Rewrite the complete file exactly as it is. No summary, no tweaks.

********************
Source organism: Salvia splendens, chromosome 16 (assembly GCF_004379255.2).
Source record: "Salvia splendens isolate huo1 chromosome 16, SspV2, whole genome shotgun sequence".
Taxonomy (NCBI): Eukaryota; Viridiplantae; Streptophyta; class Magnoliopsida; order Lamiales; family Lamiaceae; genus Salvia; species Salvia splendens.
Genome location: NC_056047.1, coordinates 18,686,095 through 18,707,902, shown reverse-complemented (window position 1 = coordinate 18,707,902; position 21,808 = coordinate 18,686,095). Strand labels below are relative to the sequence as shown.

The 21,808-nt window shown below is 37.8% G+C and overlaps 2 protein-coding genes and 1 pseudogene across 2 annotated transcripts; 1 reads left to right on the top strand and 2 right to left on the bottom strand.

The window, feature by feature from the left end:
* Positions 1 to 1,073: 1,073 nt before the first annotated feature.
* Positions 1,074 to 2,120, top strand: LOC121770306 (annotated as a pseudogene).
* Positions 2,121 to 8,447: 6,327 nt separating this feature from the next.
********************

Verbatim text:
Source organism: Salvia splendens, chromosome 16 (assembly GCF_004379255.2).
Source record: "Salvia splendens isolate huo1 chromosome 16, SspV2, whole genome shotgun sequence".
Taxonomy (NCBI): Eukaryota; Viridiplantae; Streptophyta; class Magnoliopsida; order Lamiales; family Lamiaceae; genus Salvia; species Salvia splendens.
Genome location: NC_056047.1, coordinates 18,686,095 through 18,707,902, shown reverse-complemented (window position 1 = coordinate 18,707,902; position 21,808 = coordinate 18,686,095). Strand labels below are relative to the sequence as shown.

The 21,808-nt window shown below is 37.8% G+C and overlaps 2 protein-coding genes and 1 pseudogene across 2 annotated transcripts; 1 reads left to right on the top strand and 2 right to left on the bottom strand.

The window, feature by feature from the left end:
* Positions 1 to 1,073: 1,073 nt before the first annotated feature.
* Positions 1,074 to 2,120, top strand: LOC121770306 (annotated as a pseudogene).
* Positions 2,121 to 8,447: 6,327 nt separating this feature from the next.